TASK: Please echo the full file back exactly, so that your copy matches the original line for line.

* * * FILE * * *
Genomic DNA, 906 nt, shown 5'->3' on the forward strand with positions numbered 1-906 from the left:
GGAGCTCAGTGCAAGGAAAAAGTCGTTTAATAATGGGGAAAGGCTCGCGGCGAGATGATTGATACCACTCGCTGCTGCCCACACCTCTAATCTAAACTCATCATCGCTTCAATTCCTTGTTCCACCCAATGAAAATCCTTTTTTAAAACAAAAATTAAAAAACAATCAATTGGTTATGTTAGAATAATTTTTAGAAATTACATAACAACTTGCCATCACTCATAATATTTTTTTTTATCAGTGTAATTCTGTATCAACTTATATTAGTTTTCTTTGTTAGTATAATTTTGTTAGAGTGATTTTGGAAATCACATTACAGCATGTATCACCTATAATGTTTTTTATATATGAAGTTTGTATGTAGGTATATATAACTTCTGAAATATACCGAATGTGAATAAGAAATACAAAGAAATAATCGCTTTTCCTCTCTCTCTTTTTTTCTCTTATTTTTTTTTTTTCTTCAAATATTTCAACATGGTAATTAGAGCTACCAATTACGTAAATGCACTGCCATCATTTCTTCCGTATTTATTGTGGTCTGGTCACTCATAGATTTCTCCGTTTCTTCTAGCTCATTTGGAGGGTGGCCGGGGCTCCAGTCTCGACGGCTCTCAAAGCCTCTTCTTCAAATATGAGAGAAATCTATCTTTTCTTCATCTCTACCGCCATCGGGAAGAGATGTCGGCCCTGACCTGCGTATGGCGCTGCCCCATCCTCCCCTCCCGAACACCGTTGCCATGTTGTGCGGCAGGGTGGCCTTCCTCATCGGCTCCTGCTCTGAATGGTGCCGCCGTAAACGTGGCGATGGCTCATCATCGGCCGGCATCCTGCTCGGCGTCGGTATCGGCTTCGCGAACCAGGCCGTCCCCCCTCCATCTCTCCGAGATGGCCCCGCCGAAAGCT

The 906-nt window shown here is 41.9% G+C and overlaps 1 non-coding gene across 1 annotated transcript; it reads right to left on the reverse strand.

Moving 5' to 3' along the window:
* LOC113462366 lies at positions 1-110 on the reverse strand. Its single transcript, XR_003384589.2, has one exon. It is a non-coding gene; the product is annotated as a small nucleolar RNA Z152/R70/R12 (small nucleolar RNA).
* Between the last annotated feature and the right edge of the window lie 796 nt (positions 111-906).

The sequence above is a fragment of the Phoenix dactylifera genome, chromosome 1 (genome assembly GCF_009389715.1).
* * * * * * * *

Genomic DNA, 906 nt, shown 5'->3' on the forward strand with positions numbered 1-906 from the left:
GGAGCTCAGTGCAAGGAAAAAGTCGTTTAATAATGGGGAAAGGCTCGCGGCGAGATGATTGATACCACTCGCTGCTGCCCACACCTCTAATCTAAACTCATCATCGCTTCAATTCCTTGTTCCACCCAATGAAAATCCTTTTTTAAAACAAAAATTAAAAAACAATCAATTGGTTATGTTAGAATAATTTTTAGAAATTACATAACAACTTGCCATCACTCATAATATTTTTTTTTATCAGTGTAATTCTGTATCAACTTATATTAGTTTTCTTTGTTAGTATAATTTTGTTAGAGTGATTTTGGAAATCACATTACAGCATGTATCACCTATAATGTTTTTTATATATGAAGTTTGTATGTAGGTATATATAACTTCTGAAATATACCGAATGTGAATAAGAAATACAAAGAAATAATCGCTTTTCCTCTCTCTCTTTTTTTCTCTTATTTTTTTTTTTTCTTCAAATATTTCAACATGGTAATTAGAGCTACCAATTACGTAAATGCACTGCCATCATTTCTTCCGTATTTATTGTGGTCTGGTCACTCATAGATTTCTCCGTTTCTTCTAGCTCATTTGGAGGGTGGCCGGGGCTCCAGTCTCGACGGCTCTCAAAGCCTCTTCTTCAAATATGAGAGAAATCTATCTTTTCTTCATCTCTACCGCCATCGGGAAGAGATGTCGGCCCTGACCTGCGTATGGCGCTGCCCCATCCTCCCCTCCCGAACACCGTTGCCATGTTGTGCGGCAGGGTGGCCTTCCTCATCGGCTCCTGCTCTGAATGGTGCCGCCGTAAACGTGGCGATGGCTCATCATCGGCCGGCATCCTGCTCGGCGTCGGTATCGGCTTCGCGAACCAGGCCGTCCCCCCTCCATCTCTCCGAGATGGCCCCGCCGAAAGCT

The 906-nt window shown here is 41.9% G+C and overlaps 1 non-coding gene across 1 annotated transcript; it reads right to left on the reverse strand.

Moving 5' to 3' along the window:
* LOC113462366 lies at positions 1-110 on the reverse strand. Its single transcript, XR_003384589.2, has one exon. It is a non-coding gene; the product is annotated as a small nucleolar RNA Z152/R70/R12 (small nucleolar RNA).
* Between the last annotated feature and the right edge of the window lie 796 nt (positions 111-906).

The sequence above is a fragment of the Phoenix dactylifera genome, chromosome 1 (genome assembly GCF_009389715.1).